A cartoon-laced, elementary but not terribly dumbed-down introduction to the dismal science by American Public Media Marketplace producer Hirsch.
Anyone seeking to explain the economy, much less economics, in simple language has his or her work cut out, particularly since the natural tendency is to go simpleton-level simple in the face of complexity. Hearts may sink at Hirsch’s opener, which posits as a sample enterprise an ice-cream van. An ice-cream van with public shares and derivatives? Fortunately, the author then steers the discussion onto generally more grown-up ground without ever substituting a liquor store as exemplar. Even there, the ideal reader seems to have limited ability to conceive of abstract entities gauged in abstract terms (“It helps to think of the entire market as a body, and the indices like the readings from a thermometer”). In the urge to simplify, Hirsch sometimes glosses over important realities; he tells us what short selling is, for instance, but not how risky and ruinous it can be. Even so, moral hazard—that fine economic concept—is never far away from his discussion of commodity trades, derivatives and securitization, with the dialogue describing the last take on a kind of I’ve-got-a-bridge-to-sell-you sense of surrealism. While some things resist simplification, others make good sense when reduced to cartoons or cartoonlike textual explanations, as when a banker walks away smiling from a teller’s window while an ordinary consumer stalks away fuming, the explanation for which is the discriminatory lending rate of 1 percent for the former and 5 for the latter.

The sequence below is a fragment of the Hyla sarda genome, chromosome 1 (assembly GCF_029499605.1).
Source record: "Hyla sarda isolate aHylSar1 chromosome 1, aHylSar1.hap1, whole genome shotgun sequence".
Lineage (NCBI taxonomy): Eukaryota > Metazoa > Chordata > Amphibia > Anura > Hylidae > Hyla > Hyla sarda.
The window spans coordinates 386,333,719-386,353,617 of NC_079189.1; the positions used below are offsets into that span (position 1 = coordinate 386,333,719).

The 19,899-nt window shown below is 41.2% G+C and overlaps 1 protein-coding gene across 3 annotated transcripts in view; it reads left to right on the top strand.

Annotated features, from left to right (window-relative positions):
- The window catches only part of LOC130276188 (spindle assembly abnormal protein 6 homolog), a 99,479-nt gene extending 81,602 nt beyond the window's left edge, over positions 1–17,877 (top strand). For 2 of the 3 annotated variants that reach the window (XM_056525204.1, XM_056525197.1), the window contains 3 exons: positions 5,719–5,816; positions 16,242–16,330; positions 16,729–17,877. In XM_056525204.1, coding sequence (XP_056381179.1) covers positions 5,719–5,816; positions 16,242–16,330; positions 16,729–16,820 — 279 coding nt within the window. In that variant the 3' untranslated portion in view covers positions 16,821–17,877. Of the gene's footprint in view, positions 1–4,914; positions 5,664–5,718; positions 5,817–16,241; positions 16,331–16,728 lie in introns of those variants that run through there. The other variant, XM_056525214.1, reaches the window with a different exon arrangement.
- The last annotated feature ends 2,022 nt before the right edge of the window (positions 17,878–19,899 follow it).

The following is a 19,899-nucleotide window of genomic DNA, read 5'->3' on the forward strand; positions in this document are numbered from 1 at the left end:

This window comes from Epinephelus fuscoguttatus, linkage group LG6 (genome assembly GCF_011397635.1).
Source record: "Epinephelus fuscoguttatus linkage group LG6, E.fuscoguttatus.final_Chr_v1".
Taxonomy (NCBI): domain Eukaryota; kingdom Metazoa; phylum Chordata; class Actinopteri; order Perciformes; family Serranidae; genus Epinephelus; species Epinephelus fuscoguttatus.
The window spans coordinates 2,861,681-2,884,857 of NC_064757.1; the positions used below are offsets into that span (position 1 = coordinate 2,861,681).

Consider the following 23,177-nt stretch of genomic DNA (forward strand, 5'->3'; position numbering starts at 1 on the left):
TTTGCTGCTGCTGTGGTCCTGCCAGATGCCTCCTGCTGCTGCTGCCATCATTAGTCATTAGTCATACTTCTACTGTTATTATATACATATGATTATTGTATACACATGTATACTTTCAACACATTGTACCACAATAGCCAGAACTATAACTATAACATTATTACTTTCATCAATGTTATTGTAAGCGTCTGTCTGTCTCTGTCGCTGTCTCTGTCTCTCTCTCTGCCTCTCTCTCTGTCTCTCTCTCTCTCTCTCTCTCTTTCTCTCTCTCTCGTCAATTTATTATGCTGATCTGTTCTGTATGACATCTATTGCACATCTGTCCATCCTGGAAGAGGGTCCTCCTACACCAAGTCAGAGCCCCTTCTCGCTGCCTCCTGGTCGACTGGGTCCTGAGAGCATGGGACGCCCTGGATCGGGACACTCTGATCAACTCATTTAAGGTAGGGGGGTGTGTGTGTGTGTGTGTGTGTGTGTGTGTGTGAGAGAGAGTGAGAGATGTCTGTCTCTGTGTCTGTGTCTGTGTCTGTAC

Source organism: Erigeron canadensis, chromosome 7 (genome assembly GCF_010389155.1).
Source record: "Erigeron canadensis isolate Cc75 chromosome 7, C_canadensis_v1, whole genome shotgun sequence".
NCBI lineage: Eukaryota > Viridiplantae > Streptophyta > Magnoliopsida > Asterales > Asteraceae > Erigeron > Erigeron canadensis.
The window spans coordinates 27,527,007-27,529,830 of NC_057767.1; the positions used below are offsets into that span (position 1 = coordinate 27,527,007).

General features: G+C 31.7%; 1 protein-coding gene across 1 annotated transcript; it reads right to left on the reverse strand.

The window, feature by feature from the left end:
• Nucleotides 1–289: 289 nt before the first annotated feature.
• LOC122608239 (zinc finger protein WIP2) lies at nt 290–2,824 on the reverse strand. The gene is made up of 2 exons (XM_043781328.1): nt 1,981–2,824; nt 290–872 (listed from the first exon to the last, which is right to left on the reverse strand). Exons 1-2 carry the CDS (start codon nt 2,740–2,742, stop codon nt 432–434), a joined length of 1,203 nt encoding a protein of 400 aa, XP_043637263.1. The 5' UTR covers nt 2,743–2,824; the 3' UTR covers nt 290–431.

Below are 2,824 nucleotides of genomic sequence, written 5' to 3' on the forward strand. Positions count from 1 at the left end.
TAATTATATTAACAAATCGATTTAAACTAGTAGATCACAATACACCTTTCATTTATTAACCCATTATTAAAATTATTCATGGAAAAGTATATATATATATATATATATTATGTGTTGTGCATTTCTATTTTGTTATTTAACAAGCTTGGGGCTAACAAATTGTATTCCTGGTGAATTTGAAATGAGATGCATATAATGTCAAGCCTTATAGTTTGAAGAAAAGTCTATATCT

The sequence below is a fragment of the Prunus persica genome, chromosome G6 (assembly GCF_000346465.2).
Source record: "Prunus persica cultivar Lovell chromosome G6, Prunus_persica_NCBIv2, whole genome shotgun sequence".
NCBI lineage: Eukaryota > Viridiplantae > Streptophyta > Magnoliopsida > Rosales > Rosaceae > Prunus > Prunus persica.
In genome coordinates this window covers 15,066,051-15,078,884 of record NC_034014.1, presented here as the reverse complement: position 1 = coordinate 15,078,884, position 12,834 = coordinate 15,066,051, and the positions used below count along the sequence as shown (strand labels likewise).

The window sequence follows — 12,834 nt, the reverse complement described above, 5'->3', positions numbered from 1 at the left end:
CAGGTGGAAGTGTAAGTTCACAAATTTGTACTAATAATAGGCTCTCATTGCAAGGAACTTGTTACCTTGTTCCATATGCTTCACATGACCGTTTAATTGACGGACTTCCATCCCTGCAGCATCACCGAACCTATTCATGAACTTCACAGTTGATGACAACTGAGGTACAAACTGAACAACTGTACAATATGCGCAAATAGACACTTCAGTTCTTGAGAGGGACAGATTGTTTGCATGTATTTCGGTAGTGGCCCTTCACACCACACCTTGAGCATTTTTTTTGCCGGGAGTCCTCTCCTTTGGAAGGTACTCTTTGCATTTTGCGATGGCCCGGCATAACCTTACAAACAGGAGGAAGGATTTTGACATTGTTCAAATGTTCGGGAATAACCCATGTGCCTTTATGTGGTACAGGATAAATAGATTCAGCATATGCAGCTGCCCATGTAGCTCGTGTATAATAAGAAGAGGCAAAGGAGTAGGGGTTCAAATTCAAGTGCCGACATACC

Quibbles aside, if this can help those ordinary consumers understand what’s happening to their money, this accessible, often entertaining book will serve a valuable purpose.